A Reflection by Our Think Tank of Young Economists

Every episode of the online dialogues between visionary economists, organized as part of the Consultation, starts off with a personal reflection by one of the members of the Consultation’s Think Tank of Young Economists. This is the reflection of Kees Buitendijk at the start of the dialogue on ‘Business as a Force for Good’ (28 September).

Tonight, we talk about “purpose”. “Purpose” is the key-word to both of our guests in their search to transform big business. “Purposeful” corporations are in it for the long-term, they create value beyond profit, treat their employees, customers, suppliers, the climate and society at large with care. And in the end, corporations that put “purpose” first will thrive.

Purpose grows

A “purpose” in life is important to all of us. But how does a sense of purpose arise? I would say “purpose” is not formulated a-priori, “purpose” grows in- and through our lives. Therefore, we should not put “purpose” first, we should put context and community first. Let me elaborate.

The word “purpose” alone carries a strong feeling of “text-book ethics” with it. It is quite hard, if not impossible, to formulate universal principles of purpose, public benefit or the common good. And it is even harder to subsequently measure and enforce these principles. Of course, we can agree on some general principles for better business, like reducing pollution, or ending extreme poverty and hunger. These are great principles of no-harm, aimed at the protection of people and planet. But just as we for ourselves would not say that “avoiding poverty” is the purpose of our lives, so is this not a full account of “purpose” for business.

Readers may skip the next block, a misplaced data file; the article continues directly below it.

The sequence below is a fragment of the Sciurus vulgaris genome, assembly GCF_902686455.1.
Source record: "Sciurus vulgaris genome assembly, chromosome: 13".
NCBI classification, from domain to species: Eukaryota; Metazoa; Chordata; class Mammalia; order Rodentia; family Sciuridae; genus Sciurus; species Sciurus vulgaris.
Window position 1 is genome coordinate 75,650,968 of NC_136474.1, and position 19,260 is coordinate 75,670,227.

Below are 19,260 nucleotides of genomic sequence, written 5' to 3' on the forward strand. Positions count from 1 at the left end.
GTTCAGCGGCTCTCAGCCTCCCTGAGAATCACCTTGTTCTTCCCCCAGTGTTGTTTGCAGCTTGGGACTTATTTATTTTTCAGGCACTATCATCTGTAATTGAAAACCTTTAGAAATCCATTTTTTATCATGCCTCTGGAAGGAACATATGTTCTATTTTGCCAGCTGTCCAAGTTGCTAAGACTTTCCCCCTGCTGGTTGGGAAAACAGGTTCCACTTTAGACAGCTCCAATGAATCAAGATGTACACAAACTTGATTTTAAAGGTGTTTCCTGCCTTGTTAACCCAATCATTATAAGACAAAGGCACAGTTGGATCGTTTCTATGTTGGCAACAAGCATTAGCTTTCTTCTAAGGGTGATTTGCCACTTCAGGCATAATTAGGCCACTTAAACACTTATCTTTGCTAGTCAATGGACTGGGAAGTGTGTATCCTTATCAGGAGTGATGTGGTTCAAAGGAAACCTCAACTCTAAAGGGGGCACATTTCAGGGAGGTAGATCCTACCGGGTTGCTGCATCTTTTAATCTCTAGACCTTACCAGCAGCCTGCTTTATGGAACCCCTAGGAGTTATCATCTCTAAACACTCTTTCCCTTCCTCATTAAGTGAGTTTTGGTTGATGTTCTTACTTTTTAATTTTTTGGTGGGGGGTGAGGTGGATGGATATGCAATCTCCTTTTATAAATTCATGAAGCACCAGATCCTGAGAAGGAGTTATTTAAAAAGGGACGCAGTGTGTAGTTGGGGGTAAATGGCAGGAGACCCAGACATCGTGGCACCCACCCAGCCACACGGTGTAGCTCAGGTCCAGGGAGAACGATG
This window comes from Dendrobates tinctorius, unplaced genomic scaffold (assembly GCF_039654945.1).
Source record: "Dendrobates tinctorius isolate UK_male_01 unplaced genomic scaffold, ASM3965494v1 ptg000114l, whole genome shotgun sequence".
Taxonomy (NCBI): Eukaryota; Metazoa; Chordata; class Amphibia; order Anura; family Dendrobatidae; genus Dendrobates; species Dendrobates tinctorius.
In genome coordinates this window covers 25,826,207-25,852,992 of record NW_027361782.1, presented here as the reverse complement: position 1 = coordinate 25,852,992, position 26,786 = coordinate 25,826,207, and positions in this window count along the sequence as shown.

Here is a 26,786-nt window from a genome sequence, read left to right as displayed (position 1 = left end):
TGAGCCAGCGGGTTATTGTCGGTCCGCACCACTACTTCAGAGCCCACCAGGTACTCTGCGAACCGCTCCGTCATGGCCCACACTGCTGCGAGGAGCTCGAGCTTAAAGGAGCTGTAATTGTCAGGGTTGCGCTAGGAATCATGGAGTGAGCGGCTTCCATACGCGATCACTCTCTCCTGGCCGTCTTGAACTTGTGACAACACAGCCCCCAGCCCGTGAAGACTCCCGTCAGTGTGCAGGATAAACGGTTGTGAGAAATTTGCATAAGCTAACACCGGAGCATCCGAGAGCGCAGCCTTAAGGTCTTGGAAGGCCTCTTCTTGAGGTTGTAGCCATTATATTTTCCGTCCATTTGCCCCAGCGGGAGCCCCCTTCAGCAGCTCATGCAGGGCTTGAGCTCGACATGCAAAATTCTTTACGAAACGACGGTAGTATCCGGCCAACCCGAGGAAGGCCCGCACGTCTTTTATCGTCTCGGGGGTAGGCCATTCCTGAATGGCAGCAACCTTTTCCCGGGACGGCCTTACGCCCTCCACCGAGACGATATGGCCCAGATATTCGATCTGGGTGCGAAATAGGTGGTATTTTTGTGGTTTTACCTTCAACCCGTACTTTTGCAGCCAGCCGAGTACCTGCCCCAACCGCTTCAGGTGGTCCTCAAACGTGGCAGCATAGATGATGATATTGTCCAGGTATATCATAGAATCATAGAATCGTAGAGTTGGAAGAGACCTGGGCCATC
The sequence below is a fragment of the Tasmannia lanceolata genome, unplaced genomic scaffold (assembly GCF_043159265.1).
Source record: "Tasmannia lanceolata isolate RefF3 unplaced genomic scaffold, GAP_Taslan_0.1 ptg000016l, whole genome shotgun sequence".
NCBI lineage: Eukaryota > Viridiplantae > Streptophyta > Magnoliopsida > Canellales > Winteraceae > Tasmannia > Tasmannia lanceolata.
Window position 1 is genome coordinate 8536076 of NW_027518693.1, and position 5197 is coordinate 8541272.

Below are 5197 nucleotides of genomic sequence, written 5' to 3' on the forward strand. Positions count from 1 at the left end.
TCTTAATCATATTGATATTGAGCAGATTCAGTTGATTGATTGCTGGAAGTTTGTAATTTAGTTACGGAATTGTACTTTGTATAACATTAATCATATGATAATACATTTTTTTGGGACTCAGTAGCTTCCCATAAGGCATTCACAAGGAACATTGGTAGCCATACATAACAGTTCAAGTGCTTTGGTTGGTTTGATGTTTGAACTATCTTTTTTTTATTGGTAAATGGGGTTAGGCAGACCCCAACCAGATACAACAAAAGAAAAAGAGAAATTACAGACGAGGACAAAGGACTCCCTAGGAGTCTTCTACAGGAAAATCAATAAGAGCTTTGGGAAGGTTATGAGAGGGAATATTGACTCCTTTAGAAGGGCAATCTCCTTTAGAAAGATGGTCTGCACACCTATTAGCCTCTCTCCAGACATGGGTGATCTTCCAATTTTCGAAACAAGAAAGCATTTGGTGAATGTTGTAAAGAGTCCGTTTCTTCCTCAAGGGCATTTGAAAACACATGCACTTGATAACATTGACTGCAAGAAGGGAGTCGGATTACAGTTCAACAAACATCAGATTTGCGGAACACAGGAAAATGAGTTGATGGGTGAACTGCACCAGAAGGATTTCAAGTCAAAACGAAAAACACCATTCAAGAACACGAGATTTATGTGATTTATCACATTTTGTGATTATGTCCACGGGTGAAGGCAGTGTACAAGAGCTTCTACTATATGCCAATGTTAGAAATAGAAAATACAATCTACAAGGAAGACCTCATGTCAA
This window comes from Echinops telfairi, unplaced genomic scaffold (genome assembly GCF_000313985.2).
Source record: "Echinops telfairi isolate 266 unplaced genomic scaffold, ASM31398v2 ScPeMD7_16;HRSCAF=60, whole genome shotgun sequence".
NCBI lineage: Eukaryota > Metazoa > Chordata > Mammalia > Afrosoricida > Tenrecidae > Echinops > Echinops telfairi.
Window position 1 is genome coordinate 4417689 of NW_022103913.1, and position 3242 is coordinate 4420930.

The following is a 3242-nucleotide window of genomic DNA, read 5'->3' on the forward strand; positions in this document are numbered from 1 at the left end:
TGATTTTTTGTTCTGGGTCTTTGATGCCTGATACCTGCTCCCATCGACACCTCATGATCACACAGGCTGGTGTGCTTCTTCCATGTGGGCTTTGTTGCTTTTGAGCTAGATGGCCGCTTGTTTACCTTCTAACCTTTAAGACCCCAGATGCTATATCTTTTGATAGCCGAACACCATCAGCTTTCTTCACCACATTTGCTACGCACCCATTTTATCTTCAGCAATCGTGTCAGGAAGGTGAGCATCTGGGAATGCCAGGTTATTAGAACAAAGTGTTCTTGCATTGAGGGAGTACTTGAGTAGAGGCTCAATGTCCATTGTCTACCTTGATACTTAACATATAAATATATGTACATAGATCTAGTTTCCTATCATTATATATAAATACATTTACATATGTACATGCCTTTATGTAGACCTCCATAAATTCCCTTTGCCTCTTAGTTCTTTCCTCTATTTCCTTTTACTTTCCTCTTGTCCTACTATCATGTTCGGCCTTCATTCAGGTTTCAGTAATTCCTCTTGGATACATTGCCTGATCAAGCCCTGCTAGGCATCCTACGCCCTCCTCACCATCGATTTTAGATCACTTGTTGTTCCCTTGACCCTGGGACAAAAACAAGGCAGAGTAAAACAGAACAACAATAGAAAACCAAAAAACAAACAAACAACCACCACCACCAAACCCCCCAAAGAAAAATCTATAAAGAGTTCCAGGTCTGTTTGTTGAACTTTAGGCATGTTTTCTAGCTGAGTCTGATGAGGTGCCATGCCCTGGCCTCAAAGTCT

Meaningful contexts

Many of the successful “purpose-corporations” that are mentioned by Henderson & Mayer in their books, are – in my opinion – not unique because they have put “purpose first”; they are unique because they are embedded in meaningful contexts. They carry with them a sense of place, a sense of belonging, a sense of commitment. They are family-owned, have strong local ties, have only a few committed investors and stand in a long tradition of professional quality.

“Purpose” originates in communities; “purpose” exists in places where people meet eye-to-eye; “purpose” grows through practice. Many Small and Medium-sized Enterprises are examples of this kind of “embedded business”. For many local business owners, “doing good” is not an abstract and far-away concept, and contributing to the public benefit is a day-to-day practice. They have a reputation to keep up, a care for their customers and employees, and an involvement with their local communities.

Why is big business devoid of “purpose”? I would say it is because they tend to be disconnected from meaningful contexts; they are places of nowhere; they are system-oriented instead of relations-oriented; they are disembedded. Injecting abstract principles of purpose will not suddenly turn this around. 

Two lines of action

If we want business to contribute to a better society and the greater good, I would like to suggest two lines of action, and I’m curious to see how our guests would respond.

  1. First: strengthen local business. In this regard, Europe can build on a long tradition. Especially in Scandinavia, the Spanish Bask-region and the “Rhineland” area we have long records of cooperative and family-owned business. But as anywhere in the West, we can see local businesses – be it small supermarkets, bookshops or farmers – struggling to keep up. As we move along in the Corona-crisis, governments can support small and medium-sized enterprises and promote entrepreneurship.
  2. Second: large corporations should strengthen senses of practice, place and community. How? By taking equity financing over debt financing, end tax evasions, strengthen labour positions of employees and democratizing workplaces. These are measures large corporations can take themselves, but if necessary, can be enforced by governments.

I look forward to tonight’s conversation. Let me end by rephrasing one of prof. Mayer’s most important statements: context and communities first, the rest follow.

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